Do you have an old restraining order that you want to have removed? Here’s how to do it, even if your restraining order is permanent.
What is a Permanent Protective Order in Colorado?
Restraining orders (also known as permanent protective orders) are court orders that forbid someone from interacting with another person. Whether it’s in-person, digitally, or over the phone, the restrained person is prohibited from contacting the protected person for a specified amount of time. They can be temporary or permanent.
Although the laws vary from state to state, restraining orders are relatively easy to obtain. Unfortunately, for this reason, they’re not always warranted and can debilitate the lives of those who are actually innocent. If you or someone you know wants to remove an old restraining order, understand that not all hope is lost. We’ll discuss how to file a restraining order, as well as how to get one removed.
Please note: This article is not a substitute for legal advice. Contact an attorney to obtain legal counsel that’s specific to your case.
How to Get a Restraining Order
Restraining orders are very common in cases of domestic and sexual violence, as well as harassment and stalking. The legal requirements for obtaining a restraining order vary by state, but there must be some sort of rationale for a restraining order to be granted. In Colorado specifically, individuals seeking a restraining order must prove that their life is in immediate danger to be granted a restraining order.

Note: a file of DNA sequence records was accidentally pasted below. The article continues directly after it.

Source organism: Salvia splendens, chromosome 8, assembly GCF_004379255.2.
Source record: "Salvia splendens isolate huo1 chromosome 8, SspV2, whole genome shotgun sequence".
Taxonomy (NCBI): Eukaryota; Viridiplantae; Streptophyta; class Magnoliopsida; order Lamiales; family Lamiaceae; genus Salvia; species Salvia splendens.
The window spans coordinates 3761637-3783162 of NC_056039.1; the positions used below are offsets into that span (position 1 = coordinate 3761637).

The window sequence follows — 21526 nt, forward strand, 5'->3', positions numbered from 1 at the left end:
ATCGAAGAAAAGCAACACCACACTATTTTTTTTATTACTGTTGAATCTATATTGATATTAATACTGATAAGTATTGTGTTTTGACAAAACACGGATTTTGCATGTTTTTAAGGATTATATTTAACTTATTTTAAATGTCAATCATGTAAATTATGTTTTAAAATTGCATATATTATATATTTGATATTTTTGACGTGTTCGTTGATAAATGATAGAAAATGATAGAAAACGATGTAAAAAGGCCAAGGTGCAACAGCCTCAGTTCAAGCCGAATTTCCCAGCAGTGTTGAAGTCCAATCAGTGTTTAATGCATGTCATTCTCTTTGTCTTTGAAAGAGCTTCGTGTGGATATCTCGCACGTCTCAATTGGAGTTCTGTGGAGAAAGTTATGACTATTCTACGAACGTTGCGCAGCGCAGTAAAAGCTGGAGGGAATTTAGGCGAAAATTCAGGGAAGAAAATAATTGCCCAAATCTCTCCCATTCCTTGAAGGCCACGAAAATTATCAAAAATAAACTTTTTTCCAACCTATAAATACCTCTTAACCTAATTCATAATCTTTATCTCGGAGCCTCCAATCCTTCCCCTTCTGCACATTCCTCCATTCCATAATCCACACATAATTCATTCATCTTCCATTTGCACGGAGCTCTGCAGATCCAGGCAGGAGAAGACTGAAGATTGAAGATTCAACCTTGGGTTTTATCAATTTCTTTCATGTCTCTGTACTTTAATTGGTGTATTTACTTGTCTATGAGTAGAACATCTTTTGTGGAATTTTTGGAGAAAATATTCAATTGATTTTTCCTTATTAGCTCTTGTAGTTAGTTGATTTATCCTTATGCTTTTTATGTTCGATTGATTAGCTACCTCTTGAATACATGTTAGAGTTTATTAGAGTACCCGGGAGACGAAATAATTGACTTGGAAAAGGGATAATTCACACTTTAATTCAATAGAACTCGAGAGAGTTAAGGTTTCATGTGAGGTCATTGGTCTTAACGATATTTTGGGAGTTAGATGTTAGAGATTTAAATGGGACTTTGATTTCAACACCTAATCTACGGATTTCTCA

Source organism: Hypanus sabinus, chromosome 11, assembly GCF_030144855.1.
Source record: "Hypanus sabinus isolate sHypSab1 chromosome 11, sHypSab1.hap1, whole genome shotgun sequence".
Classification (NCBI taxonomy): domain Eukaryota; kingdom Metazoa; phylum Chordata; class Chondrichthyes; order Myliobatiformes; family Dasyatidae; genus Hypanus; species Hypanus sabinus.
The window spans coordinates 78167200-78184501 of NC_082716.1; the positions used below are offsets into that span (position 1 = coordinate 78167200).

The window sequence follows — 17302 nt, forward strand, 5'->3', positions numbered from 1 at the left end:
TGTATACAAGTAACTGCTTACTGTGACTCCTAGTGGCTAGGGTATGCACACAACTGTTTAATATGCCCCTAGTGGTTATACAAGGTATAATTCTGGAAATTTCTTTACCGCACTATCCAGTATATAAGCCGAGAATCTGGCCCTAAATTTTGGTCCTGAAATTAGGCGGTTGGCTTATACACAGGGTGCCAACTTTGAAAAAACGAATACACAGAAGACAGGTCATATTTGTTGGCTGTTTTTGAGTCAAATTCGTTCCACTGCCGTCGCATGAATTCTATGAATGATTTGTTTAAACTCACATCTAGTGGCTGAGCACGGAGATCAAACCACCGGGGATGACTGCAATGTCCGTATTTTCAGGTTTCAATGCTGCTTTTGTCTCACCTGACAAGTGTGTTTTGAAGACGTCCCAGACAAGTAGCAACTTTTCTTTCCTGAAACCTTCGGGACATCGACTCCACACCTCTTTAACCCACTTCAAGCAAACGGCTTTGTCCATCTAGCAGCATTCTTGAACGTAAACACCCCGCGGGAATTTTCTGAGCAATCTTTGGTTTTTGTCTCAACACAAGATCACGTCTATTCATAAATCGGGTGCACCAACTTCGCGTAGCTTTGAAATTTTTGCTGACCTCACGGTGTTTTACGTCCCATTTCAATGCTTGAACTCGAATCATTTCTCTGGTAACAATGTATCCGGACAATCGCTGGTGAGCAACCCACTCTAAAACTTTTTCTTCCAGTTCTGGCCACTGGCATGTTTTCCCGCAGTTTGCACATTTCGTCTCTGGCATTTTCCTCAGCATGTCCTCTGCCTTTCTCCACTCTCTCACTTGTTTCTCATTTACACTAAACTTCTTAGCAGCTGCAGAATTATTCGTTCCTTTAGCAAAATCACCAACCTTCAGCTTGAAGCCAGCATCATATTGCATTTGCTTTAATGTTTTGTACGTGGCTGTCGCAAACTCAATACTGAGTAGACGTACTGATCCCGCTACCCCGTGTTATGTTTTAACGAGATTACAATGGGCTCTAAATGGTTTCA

Protective orders are intended to protect individuals from a variety of actions, including:
- Domestic violence
- Colorado Stalking (Vonnie’s Law)
If a person wants to get a restraining order, s/he must file a formal request (known as a petition) with their local court. The filing process may require certain criteria to be met for making such a request, including the necessary fees to file a petition.
Once the court approves the request, the restraining order will be made temporary by default. This is known as a temporary restraining order or TRO. The TRO will then be delivered (usually by law enforcement) to the perpetrator.
After the TRO is delivered, the protected party and the restrained person will be required to attend a hearing to make the restraining order permanent. This will be a chance for the restrained to make his or her case as to why the order should not be made permanent. The judge will hear the case, then make a decision.
Once a restraining order is granted, the restrained person is not permitted to contact the protected person (or persons) in any way, shape, or form. This includes sending flowers or gifts and usually requires the restrained person to maintain a specific distance from the protected person.
Consequences for restraining order violations are different in each state but typically result in a hefty fine and jail time.
Prohibited Actions Under a Colorado Restraining Order